Trade Targets: Veteran Missing Pieces
Every year when the trade deadline comes teams trying to put together a playoff run look across the market for veteran leaders, players who can fill a specific need. These players tend have short contracts, ideal just in case they aren’t a good match, and they tend to be players who have had success as starters in the past. Want some examples?
Check out the list below – each one of these players could make a definite impact on a team in need of a specific skill set. (Obligatory notation of “if there is a season…”)
Antawn Jamison, Cleveland Cavaliers – 1 year, $15.2 million
Need some scoring in the frontcourt, perhaps couple with a little bit of rebounding? Jamison is your man, boasting career averages of 19.7 points and 8.0 rebounds per game. While he has started most of his career, Jamison also won the 2003-04 Sixth Man of the Year award with the Dallas Mavericks. Coaches and players respect his leadership and work ethic, and he’d love a chance at a ring – he’s only hit the second round of the NBA Playoffs twice in 13 seasons. The purchase price is a little steep and the Cavs will want young players and draft picks in return.
Andre Miller, Denver Nuggets – 1 year, $7.8 million
For a team rebuilding with youth, who already has a point guard they like in Ty Lawson, Miller is a luxury the Nuggets don’t need. Plenty of teams with playoffs aspirations would love to have a veteran point guard who comes to play every game and averages 7.2 assists a game for his career. He’s not an outside shooter, something most teams like in a point guard, but few players are more reliable.
Dahntay Jones, Indiana Pacers – 2 years, $5.6 million
Need a defender? Jones may be your man. The Pacers have plenty of young talent at the guard and small forward positions and Jones is a player they would move. At just $2.7 million for 2011-12, he won’t cost much. Throw in a second-round draft pick and a team may just get an athletic defender off the bench.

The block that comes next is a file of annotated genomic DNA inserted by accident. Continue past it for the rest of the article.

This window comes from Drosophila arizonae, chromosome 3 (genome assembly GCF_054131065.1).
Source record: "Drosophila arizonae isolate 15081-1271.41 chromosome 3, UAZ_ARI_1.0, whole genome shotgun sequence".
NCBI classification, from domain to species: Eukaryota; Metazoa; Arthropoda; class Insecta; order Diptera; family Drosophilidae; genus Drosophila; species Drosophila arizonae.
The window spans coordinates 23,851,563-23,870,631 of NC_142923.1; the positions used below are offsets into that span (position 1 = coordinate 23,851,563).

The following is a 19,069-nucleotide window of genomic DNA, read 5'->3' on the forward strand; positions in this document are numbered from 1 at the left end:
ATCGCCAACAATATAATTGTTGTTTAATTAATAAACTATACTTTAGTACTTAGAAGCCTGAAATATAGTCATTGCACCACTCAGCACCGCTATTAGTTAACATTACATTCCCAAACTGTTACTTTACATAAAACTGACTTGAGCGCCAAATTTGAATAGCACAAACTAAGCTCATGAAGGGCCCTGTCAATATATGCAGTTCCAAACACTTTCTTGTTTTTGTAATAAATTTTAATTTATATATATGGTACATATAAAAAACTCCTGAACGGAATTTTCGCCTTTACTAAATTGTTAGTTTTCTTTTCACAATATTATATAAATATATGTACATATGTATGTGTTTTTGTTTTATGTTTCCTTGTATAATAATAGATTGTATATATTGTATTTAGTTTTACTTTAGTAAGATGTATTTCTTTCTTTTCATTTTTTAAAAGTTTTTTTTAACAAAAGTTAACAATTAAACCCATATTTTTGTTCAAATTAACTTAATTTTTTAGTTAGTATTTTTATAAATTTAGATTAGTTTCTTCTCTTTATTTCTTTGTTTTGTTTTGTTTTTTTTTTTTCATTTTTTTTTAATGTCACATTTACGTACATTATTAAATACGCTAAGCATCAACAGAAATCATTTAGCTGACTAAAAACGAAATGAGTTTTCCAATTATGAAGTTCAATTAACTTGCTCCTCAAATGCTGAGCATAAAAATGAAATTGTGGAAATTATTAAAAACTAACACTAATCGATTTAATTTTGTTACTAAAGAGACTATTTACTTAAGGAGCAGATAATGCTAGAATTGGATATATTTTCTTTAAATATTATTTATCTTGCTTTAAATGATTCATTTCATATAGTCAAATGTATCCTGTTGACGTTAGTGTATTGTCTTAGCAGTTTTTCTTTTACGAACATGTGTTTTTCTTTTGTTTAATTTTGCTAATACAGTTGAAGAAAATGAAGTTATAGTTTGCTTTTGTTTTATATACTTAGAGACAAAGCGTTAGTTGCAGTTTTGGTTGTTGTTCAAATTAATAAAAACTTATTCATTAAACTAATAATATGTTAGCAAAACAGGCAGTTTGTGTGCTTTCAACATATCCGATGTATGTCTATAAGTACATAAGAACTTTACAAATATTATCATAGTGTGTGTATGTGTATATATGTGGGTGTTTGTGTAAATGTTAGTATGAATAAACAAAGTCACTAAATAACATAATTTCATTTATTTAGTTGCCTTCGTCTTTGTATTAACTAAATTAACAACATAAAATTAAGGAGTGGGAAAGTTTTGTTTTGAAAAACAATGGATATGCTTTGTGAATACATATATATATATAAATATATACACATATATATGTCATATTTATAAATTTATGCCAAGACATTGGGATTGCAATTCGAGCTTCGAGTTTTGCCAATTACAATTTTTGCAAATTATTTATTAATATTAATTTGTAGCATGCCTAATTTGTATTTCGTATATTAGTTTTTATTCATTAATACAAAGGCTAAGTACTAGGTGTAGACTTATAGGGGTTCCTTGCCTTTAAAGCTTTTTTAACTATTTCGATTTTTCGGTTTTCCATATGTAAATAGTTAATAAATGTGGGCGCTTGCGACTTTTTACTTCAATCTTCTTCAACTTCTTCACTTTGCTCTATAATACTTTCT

Keyon Dooling, Milwaukee Bucks – 1 year, $2.2 million
Once the tenth overall pick in the draft (2000), Dooling has settled into a long career as a third guard. He is capable of playing both point and shooting guard off the bench, plus can start in a pinch. He shoots 35% from three-point range and plays better than average defense in the backcourt. The trade that brought Beno Udrih to Milwaukee on draft day makes him a little more tradable.
Mickael Pietrus, Phoenix Suns – 1 year, $5.3 million
Pietrus may be the most versatile player on this list. He can play three positions, run the floor, and is capable of locking down a player on defense when he focuses. Like Dooling, he has proven effective coming off the bench or starting, plus he brings a 36% career average from long range. Pietrus has a penchant for getting hurt; he’s played in more than 67 games just twice in his eight-year career.
Marcus Camby, Portland Trail Blazers – 1 year, $12.9 million
Surprised to see Camby on this list? Is Portland’s starting center really something that would be on the market? Suffice it to say if Camby really does become available, that’s bad news for Portland because it means they didn’t play to expectations and are cashing out his contract with the future in mind. Even at 37 years old Camby is good for 10 rebounds and a block or two a game, and he is capable of making some shots. He wasn’t thrilled the last time he was traded mid-season, but then again if he is going to a contender he may not make a big deal out of it, since he hasn’t been out of the second round since 2000. The caveat with Camby, as always (everyone say it with me now), is “if he’s healthy.” Camby has played 70 or more games just four times in 15 seasons.
Leandro Barbosa, Toronto Raptors – 1 year, $7.6 million
Of all the players on this list, nothing says instant offense like Barbosa. The 2006-07 Sixth Man of the Year isn’t really a shooting guard or a point guard, making him the ideal backcourt player to fill the first guard off the bench role. He shoots a phenomenal 39% from three-point range and is capable of putting up 10 points in a quarter without blinking. Somewhat of a gambler on defense, Barbosa is fast enough to recover if a dive in a passing lane doesn’t pay off.
Raja Bell, Utah Jazz – 2 years, $6.7 million
The Jazz signed Bell last summer thinking he would be the perfect veteran presence on a team headed back to the playoffs. What a difference a year makes. Gone is All-Star Deron Williams and the Jazz are now in the middle of a complete roster re-tooling, one that makes Bell a little superfluous. A 41% career shooter from three-point range, Bell is known as a tough, physical guard who won’t back down to anyone. His teammates and his opponents respect him and even though most his career he has been a starter, Bell is the type of player who would easily accept a reserve role on a playoff team. A young player and a cheap, expiring contract may be enough to entice the Jazz.